How Child Psychologists Shaped the Development of Sesame Street

My earliest memories of television are scenes from Sesame Street. This nurturing show has engaged children who have grown up, brought more children into the world, and introduced them to the show. There are many reasons why Sesame Street has been so successful -- the clever writing, puppetry, directing -- but perhaps foremost among them is that the show has always been guided by child psychologists who understand how kids think and what they need. Esther Ingils-Arkell has an article at io9 about how they have shaped the show with their professional knowledge:

This is why misanthropic Oscar, one of my favorites, was added. He was there to teach kids that people had radically different points of view. Oscar likes trash, worms, and being mean to people. Kids had to learn, and respect, that there were people like that in the world. Oscar, as nearly the only Sesame Street character who could get angry about anything, also served as a guide for children on how to manage negative emotions, both their own and other people's.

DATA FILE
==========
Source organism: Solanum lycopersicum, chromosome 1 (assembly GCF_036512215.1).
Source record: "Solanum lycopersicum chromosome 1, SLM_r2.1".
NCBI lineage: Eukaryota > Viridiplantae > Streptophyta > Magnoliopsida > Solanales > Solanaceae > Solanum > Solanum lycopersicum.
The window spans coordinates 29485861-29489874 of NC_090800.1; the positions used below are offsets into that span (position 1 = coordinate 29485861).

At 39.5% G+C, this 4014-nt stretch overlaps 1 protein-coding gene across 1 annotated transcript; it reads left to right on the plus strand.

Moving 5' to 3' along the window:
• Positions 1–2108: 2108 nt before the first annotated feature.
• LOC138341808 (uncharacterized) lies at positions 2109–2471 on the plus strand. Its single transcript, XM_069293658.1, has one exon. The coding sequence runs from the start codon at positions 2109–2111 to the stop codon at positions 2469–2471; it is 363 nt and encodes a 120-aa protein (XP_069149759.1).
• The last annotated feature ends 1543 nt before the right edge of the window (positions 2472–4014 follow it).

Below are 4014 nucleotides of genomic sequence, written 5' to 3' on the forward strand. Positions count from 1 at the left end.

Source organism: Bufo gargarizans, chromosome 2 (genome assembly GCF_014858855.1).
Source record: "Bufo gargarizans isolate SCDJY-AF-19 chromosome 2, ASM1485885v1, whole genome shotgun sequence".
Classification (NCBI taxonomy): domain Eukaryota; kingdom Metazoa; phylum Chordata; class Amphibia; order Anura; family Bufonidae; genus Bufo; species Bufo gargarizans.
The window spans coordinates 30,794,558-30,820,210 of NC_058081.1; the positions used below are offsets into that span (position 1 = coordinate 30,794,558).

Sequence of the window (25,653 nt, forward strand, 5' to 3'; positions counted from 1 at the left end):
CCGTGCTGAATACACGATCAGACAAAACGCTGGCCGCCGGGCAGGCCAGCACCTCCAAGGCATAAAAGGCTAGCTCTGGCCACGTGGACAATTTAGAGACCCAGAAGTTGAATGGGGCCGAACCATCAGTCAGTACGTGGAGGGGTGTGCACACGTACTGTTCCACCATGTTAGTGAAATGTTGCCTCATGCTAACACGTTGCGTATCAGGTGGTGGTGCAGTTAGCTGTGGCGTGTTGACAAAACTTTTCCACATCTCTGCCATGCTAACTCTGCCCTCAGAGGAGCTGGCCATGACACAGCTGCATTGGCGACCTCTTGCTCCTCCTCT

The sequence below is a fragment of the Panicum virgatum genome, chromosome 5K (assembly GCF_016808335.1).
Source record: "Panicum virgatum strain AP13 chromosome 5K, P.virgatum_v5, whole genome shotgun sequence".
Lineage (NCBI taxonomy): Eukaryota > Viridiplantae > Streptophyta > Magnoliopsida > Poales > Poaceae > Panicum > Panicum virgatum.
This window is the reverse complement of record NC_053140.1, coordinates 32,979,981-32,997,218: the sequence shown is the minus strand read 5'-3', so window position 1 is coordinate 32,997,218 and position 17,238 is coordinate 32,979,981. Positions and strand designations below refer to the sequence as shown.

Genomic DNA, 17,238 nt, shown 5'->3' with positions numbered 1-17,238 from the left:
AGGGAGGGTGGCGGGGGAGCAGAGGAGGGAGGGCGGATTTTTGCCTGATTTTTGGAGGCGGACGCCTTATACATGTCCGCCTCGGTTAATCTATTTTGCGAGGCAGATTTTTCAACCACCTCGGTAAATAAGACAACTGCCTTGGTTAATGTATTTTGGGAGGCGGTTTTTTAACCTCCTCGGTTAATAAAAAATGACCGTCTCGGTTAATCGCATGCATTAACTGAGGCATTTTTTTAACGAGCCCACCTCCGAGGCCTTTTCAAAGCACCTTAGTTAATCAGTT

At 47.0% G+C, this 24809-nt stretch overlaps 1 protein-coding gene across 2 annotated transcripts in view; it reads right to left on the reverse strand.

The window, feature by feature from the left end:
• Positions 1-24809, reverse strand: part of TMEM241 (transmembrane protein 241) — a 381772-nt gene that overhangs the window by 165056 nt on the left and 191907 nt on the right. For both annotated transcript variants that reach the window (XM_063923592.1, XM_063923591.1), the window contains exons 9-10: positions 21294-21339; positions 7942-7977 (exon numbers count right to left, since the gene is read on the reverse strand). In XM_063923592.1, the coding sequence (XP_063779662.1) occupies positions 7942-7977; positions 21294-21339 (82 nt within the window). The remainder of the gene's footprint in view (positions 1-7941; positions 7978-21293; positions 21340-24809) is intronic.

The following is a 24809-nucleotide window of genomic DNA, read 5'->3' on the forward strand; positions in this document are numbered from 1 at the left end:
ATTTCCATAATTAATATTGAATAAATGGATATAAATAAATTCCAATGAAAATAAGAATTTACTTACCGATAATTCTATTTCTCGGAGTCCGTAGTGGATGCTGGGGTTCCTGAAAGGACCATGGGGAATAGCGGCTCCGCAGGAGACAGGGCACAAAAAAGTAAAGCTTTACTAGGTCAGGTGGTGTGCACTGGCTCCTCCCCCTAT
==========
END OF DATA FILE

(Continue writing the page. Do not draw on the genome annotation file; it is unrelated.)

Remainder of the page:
In the early 1980s, Will Lee, the man who played a character called Mr. Hooper on the show, died. Show runners consulted a battery of psychologists who specialized in grief counseling, and conducted studies to see if children could understand the concept of death and deal with it without trauma. Only after that did they go on to film the episode. They scheduled it to appear on Thanksgiving. This seems cruel to the kids, until you take into account that that was the day most likely for parents to be home with their kids, at which point it only seems cruel to the parents. The episode was well received, though, and the show hired other actors.

Link | Image: Children's Television Workshop

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